Buy to Let Shake Up
The 2015 Summer (second) Budget saw a number of announcements that will not be welcomed by residential property landlords.
The announcements included changes to the allowable deduction for finance costs which could have a significant impact for individuals with buy to let properties, and the replacement of the 10% wear and tear allowance.
Mortgage Interest Relief
Under current rules, individuals with buy to let properties can claim tax relief on mortgage interest payments. This is done by reducing the rental income received by the interest payments and therefore the individual receives income tax relief at their highest marginal rate of tax on the interest payments made.
With effect from 6 April 2017 the current position will be scrapped in favour of new rules that will provide tax relief at the basic rate of tax only.
This announcement will affect all higher and additional tax rate landlords as well as some who pay tax at the basic rate (due to the mechanism of the new relief). Some commentators have warned that the proposal could provoke a hike in rents to compensate landlords for the extra tax hit.
The new relief will be phased in from April 2017 and will be fully implemented by April 2020.
These new rules do not apply to companies but they do apply to individuals, partnerships and Limited Liability Partnerships. They do not apply to businesses dealing in property or developing property, as they are targeted to “dwelling related loans”.
Restricting tax relief on finance costs will primarily affect landlords who have used high loan to value borrowing to fully offset interest costs against rents. These landlords may find themselves struggling to pay their increased tax bills.
Wear & Tear Allowance Replaced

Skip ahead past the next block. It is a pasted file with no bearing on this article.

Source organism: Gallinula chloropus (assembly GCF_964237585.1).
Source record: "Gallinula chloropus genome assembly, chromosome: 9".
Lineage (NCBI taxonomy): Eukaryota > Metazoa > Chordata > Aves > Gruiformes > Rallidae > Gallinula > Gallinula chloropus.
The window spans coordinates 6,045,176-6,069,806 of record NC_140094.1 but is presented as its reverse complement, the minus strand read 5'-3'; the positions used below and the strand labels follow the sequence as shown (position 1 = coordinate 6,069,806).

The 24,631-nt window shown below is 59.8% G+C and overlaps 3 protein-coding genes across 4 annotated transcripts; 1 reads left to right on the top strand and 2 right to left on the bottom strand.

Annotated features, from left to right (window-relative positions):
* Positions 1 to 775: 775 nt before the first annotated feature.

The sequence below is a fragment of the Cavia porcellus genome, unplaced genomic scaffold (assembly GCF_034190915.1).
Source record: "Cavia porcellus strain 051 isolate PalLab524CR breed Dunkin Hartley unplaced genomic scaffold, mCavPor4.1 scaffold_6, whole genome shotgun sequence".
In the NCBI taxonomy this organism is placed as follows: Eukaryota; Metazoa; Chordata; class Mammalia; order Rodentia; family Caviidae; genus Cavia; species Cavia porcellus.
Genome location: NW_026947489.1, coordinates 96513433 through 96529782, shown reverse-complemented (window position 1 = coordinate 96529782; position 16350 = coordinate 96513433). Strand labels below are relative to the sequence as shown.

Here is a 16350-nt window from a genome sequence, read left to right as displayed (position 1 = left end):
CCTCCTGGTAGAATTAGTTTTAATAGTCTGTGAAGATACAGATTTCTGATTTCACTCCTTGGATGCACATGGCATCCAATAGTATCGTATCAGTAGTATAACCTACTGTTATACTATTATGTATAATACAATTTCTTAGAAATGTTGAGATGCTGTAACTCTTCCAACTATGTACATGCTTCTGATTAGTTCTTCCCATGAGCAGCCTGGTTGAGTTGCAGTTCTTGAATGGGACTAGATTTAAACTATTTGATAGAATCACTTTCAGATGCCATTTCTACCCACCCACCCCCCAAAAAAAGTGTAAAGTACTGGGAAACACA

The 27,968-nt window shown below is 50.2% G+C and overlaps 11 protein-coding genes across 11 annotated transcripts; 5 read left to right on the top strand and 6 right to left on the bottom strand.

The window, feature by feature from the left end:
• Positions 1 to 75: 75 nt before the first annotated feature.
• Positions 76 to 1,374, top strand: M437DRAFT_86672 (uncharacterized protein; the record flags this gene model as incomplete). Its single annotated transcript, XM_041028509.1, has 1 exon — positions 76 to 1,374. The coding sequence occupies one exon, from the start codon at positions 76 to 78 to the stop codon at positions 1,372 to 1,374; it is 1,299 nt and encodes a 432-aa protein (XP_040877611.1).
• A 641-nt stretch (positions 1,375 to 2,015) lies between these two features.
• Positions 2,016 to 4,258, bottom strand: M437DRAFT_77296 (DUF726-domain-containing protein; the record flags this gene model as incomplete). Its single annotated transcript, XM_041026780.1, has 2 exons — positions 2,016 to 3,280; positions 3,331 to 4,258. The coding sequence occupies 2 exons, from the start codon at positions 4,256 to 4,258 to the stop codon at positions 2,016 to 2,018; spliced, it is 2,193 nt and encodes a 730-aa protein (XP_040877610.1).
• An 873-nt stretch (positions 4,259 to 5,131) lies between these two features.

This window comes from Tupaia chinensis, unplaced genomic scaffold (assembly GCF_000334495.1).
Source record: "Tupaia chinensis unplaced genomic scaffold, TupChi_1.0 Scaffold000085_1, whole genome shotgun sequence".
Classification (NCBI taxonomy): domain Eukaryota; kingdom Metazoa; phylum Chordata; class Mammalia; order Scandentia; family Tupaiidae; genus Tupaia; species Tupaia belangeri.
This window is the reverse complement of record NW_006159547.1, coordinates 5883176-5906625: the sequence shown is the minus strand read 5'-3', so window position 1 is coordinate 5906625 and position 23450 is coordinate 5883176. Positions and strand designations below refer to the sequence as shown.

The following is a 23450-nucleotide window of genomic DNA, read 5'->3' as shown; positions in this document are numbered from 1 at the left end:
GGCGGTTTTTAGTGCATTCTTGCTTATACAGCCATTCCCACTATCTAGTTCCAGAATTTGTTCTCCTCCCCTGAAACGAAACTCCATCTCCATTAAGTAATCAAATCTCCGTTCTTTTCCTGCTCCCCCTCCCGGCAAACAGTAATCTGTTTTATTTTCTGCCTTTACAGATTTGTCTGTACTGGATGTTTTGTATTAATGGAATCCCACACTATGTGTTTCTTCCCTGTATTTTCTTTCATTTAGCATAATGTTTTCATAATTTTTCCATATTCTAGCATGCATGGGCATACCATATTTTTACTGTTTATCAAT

In addition, wear and tear (W&T) allowance is to be scrapped from April 2016. At present, landlords of fully furnished rental property can claim a deduction equivalent to 10% of rents received regardless of their actual expenditure in the year.
The W&T allowance will be replaced by a deduction for the actual costs incurred on replacing furniture in an attempt to align tax relief with a landlord’s actual economic position. It will operate by giving relief for the cost of a replacement asset less any proceeds received on the sale of the old asset. The initial cost of purchasing the asset will not be a deductible expense. Similarly, any purchase deemed to be an improvement will not receive relief. It is anticipated that any incidental improvements by way of an advance in technology would be allowable.
You should note that this change does not affect the reliefs available for furnished holiday lets.
The upside of this is that landlords will now be entitled to tax relief even if their property isn’t let fully furnished. The change also means that landlords no longer need to make the distinction between furniture or fixtures and fittings.
It is hoped that linking tax relief with actual costs will encourage landlords to replace their furniture more regularly. There will however be greater administration involved as landlords will be required to keep records of all replacements in order to claim the relief.
Rent a Room Relief
It’s not all bad news. Rent-a-room relief is set to rise to £7,500 from April 2016. The limit has been fixed at £4,250 for many years but homeowners could now earn up to £7,500 tax free by renting out a room in their home. This will realign the relief with the average room rent in the UK. Encouraging people to take in lodgers could help with the current housing shortage. The increased limit will also reduce administration and compliance costs for many, as the majority of lodger-landlords will no longer have to declare this income on a tax return.
In summary, the budget hasn’t been overly kind to landlords. Most will see a drop in their after tax profits and some may try to pass this shortfall on to tenants. For landlords of fully furnished properties, only those who choose to replace assets on a regular basis will benefit from the withdrawal of the wear and tear allowance. Those with part furnished properties will welcome the extra relief available on their replacement expenditure.
Taxpayers who believe they may be effected should start planning now and contact our tax department for further guidance.
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